Tech executives speak out against Donald Trump’s move to end DACA, Google is hiring artificial intelligence talent in China, and Lenovo fesses up to spyware.


From Twitter, technology company executives are reacting to this weekend’s announcement that the Trump administration will be shutting down Obama’s “Dreamers” immigration program, officially called Deferred Action for Childhood Arrivals. The Dreamers program enables nearly 800,000 undocumented individuals who came to the US as children to continue to live, study, and work in the US. Hundreds of tech leaders have spoken out, including Microsoft CEO Satya Nadella, Facebook CEO Mark Zuckerberg, Amazon CEO Jeff Bezos, Apple CEO Tim Cook, Google CEO Sundar Pichai, Netflix CEO Reed Hastings, Twitter CEO Jack Dorsey, and more. They say they stand by diversity and call on the US government to preserve the program.

From Reddit today, Google is hiring for at least four artificial intelligence and machine learning positions in China, which is notable considering that the tech giant has been blocked in China for more than seven years. The positions would be based in Beijing, Shanghai, and Guangzhou. China is aiming to become the world’s AI leader by 2030 thanks to a state-led development plan announced this summer. And according to Goldman Sachs, China’s AI technology is quickly catching up to the US. It looks like Google is trying to capitalize on the AI talent being fostered in the country.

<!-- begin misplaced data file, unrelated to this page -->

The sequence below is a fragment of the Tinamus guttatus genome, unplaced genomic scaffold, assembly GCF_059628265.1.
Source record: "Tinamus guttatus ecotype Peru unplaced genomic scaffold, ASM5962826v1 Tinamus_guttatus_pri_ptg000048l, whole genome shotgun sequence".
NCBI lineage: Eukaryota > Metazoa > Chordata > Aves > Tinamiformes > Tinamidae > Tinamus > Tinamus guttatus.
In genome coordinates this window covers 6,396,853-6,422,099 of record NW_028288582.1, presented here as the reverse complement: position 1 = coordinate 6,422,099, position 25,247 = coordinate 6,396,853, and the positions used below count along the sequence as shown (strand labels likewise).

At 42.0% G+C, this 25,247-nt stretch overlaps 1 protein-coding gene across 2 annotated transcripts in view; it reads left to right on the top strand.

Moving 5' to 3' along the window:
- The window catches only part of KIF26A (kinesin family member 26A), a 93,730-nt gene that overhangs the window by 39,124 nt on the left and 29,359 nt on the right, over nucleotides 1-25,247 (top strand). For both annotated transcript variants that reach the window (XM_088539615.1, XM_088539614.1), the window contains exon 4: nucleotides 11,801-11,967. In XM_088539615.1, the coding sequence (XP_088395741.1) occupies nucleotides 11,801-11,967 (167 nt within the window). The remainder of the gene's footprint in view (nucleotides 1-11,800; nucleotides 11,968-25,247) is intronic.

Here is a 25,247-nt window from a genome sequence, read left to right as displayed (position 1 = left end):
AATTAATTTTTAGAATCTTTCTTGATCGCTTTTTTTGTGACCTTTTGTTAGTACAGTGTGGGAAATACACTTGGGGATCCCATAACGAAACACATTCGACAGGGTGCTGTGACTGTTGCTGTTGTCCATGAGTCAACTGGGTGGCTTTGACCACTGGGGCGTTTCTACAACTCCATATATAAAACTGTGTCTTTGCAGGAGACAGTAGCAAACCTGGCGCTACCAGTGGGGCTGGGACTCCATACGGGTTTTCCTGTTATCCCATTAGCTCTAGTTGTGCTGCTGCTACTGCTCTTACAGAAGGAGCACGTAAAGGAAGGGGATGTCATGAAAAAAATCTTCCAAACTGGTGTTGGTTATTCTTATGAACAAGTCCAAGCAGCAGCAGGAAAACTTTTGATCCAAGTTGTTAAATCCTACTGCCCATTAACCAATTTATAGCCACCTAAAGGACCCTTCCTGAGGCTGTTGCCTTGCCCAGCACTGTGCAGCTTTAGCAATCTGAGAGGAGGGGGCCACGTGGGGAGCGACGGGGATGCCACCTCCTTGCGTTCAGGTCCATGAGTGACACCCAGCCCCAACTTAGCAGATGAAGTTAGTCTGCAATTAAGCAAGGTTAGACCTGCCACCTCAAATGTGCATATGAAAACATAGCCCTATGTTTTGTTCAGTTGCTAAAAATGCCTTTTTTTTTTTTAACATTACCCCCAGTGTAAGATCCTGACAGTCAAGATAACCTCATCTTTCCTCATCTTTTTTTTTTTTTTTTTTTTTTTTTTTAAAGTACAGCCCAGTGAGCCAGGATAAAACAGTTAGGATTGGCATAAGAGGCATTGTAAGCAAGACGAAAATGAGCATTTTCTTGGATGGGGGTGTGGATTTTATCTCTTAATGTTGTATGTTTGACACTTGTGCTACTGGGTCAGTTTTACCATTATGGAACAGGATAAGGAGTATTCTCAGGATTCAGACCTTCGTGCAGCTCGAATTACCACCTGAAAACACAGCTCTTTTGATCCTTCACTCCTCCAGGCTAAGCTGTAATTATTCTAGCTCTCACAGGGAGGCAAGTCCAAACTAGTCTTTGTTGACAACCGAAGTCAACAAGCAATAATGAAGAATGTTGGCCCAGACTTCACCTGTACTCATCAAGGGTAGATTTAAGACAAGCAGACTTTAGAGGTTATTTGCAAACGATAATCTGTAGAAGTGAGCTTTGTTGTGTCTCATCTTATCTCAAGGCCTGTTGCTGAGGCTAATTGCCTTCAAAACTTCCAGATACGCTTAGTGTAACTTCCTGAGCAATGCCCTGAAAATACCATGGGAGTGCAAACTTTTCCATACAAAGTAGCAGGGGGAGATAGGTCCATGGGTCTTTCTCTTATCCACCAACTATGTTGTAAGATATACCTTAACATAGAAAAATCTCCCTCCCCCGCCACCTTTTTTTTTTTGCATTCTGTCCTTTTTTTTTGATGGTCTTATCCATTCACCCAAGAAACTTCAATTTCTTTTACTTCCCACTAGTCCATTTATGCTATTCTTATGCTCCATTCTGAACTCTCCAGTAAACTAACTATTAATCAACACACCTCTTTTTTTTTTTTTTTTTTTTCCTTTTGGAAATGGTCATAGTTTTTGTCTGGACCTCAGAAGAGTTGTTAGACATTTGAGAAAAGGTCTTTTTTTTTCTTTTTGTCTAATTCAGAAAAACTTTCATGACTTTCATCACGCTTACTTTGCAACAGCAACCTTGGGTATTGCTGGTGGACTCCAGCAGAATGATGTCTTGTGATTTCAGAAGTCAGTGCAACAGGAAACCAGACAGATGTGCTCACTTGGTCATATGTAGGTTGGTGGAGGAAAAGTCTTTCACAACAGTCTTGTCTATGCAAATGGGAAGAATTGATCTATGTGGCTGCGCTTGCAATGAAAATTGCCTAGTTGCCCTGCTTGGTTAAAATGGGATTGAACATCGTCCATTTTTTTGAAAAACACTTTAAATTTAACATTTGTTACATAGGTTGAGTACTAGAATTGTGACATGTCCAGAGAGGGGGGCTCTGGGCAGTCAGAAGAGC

And lastly, from Product Hunt, Lenovo has settled its Federal Trade Commission charges that accused it of selling more than 750,000 laptop devices between August 2014 and June 2015 with pre-installed spyware. The spyware, called VisualDiscovery, has allegedly been secretly collecting visual data on customers’ web browsing habits and using it for advertising purposes. It kept consumer’s personal info like log-in credentials, social security numbers, bank account information, medical information, and emails. The laptop maker will pay $3.5 million to 32 states in moves that mark the FTC’s continued clampdown on companies that invade customer privacy.


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Jim Love, Chief Content Officer, IT World Canada